|Clark Cty. Commissioner Dario Herrera (Democrat)|
At just 29 years old, Dario Herrera has already racked up a lengthy political resume. A hopeful for the congressional post representing Nevada's new 3rd District, Herrera is currently chairman of the Board of County Commissioners for Clark County, the southeastern Nevada region that includes the city of Las Vegas. He became a county commissioner for the county's District G in 1999 and has chaired the board since 2001.
Herrera was born in Miami, Florida to Cuban immigrants and raised in a single-parent family. He moved to Nevada to attend the University of Nevada at Las Vegas, where he graduated with a bachelor's degree in political science.
In 1996, at the age of 23, he was elected to the Nevada State Assembly, winning the primary by 30 percentage points and the general election by more than 16 points over his Republican opponent.
In 1997, he served on the Health and Human Services, Judiciary, Commerce, Education, Elections and Procedures, and Ethics Committees. After serving out his two-year term, he ran for commissioner.
During his current campaign for a seat in the U.S. House of Representatives, Herrera has adopted a platform he calls "Nevada's Families First," focusing on providing equal access to healthcare, affordable energy, corporate accountability and insurance reform.
Like his opponent, Republican Jon Porter, Herrera has campaigned against the plan to store nuclear waste in Yucca Mountain; but unlike Porter, Herrera also opposes the privatization of Social Security. Herrera had been running toe to toe in the polls with Porter in the race's early stages. A poll reported in the Las Vegas Sun and conducted by Penn, Schoen and Berland Associates in early August showed him trailing by only 3 percentage points.
However, by late August two polls conducted by the Las Vegas Review-Journal and the Mason-Dixon polling firm showed him trailing Porter first by 16 percentage points, then by 11.
Herrera has struggled with Republican allegations that he improperly accepted a $50,000 from the Las Vegas Housing Authority for work as a public relations consultant. Critics have assailed the move, saying the money paid to Herrera exceeded the housing authority's procurement policy requiring a competitive bid for payments above $25,000.
The Las-Vegas Review-Journal reported that housing authority officials acknowledged publicly that the money paid to Herrera, who the Review-Journal says worked without a contract, violated normal procedures.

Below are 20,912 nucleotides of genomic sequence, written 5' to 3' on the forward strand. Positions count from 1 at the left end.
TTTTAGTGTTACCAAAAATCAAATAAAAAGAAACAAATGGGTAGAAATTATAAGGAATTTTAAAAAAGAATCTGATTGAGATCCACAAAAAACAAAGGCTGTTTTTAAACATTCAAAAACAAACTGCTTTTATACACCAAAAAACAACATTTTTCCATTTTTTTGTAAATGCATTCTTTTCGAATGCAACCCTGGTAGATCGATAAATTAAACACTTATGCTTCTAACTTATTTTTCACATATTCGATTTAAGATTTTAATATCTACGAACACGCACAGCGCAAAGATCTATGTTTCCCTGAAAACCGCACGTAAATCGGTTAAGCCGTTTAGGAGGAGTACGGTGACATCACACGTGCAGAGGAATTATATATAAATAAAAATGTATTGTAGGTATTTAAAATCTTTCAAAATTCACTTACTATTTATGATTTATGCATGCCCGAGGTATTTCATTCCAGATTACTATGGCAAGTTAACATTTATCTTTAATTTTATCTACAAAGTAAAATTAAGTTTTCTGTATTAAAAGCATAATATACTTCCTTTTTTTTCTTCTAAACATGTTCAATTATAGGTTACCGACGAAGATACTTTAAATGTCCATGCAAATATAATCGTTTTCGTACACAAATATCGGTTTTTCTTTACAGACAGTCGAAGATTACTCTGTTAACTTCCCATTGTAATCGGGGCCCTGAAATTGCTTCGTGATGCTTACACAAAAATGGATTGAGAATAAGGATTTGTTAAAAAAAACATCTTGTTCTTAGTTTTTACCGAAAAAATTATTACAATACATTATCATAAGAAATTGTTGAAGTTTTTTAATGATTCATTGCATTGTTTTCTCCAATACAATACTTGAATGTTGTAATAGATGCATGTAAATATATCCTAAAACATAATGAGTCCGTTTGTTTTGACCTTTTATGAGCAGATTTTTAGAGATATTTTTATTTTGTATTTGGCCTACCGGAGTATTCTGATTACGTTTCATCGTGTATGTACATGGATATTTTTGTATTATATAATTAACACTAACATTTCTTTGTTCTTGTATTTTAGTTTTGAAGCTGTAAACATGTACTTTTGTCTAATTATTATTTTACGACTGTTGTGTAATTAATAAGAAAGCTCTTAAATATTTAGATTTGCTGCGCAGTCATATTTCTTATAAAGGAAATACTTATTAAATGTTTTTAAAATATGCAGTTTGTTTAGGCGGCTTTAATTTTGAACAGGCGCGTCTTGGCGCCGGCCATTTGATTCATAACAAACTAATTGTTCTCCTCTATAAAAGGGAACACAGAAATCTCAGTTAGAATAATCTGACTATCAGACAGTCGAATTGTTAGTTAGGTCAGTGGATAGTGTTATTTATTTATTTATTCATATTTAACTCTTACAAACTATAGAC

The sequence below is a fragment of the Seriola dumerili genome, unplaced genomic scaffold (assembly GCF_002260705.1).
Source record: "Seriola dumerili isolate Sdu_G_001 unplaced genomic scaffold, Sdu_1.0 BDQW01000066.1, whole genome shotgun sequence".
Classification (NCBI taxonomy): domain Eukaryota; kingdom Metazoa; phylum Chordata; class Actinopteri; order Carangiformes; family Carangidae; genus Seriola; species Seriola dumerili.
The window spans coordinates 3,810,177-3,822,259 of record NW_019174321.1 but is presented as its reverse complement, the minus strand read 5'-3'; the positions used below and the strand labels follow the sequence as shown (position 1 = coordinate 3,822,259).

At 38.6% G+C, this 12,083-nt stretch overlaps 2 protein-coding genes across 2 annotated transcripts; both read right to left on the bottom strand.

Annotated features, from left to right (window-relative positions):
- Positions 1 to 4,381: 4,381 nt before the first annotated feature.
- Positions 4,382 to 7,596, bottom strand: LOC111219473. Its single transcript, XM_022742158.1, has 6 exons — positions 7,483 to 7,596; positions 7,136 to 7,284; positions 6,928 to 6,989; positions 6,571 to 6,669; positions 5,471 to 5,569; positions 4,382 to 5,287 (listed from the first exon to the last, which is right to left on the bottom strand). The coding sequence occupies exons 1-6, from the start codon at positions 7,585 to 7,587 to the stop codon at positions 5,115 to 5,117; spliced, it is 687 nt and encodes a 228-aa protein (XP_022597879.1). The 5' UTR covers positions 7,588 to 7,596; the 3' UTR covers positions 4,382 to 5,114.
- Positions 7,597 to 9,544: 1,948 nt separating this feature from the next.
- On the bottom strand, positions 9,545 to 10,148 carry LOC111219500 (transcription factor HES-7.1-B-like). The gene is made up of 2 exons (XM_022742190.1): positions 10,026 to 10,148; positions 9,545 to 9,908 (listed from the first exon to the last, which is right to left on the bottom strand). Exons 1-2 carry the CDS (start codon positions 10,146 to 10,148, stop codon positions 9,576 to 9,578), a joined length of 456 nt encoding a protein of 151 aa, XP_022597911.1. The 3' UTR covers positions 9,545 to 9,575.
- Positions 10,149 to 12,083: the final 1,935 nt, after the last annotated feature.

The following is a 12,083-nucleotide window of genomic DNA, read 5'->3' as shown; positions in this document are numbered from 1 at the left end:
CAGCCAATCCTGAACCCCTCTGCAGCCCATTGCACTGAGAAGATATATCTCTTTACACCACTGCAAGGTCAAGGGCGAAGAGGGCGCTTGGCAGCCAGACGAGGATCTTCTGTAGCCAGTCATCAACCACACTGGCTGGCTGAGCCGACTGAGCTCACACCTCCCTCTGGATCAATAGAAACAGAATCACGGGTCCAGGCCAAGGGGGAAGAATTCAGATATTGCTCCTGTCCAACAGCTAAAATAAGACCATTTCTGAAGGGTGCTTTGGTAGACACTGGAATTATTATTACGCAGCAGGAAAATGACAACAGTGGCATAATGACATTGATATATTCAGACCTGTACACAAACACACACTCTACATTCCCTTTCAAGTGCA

Herrera has said that he was unaware of the policies and that he didn't know that his $36,000 in payments from the housing authority in 2001 had exceeded the $25,000 limit. In addition, the National Republican Congressional Committee filed a complaint with the Federal Election Commission to investigate $27,000 worth of contributions Herrera received from Las Vegas developer Jim Rhodes and his employees.
The committee's complaint alleges the money appeared to be illegally funneled either through Rhodes' employees or through his company, the Review-Journal reported in September. At the time, Rhodes declined comment. Herrera said that Republicans are only trying to distract voters from issues such as Social Security, health care and prescription drug costs, calling the accusations "political garbage."
Porter said voters should take notice of the controversy. "This information is important for voters to know because it speaks to the nature of the decisions Dario has made in his life," Porter said. Herrera continues to receive strong support from African-American and Hispanic leaders and developers.
He retains endorsements from labor organizations like the Nevada State AFL-CIO and the Nevada Fraternal Order of Police and professional groups like the National Association of Social Workers. At the end of August, the Federal Election Commission reported that Herrera spent $606,074 on his campaign and had $782,295 remaining in campaign funds.
--By Raven Tyler, Online NewsHour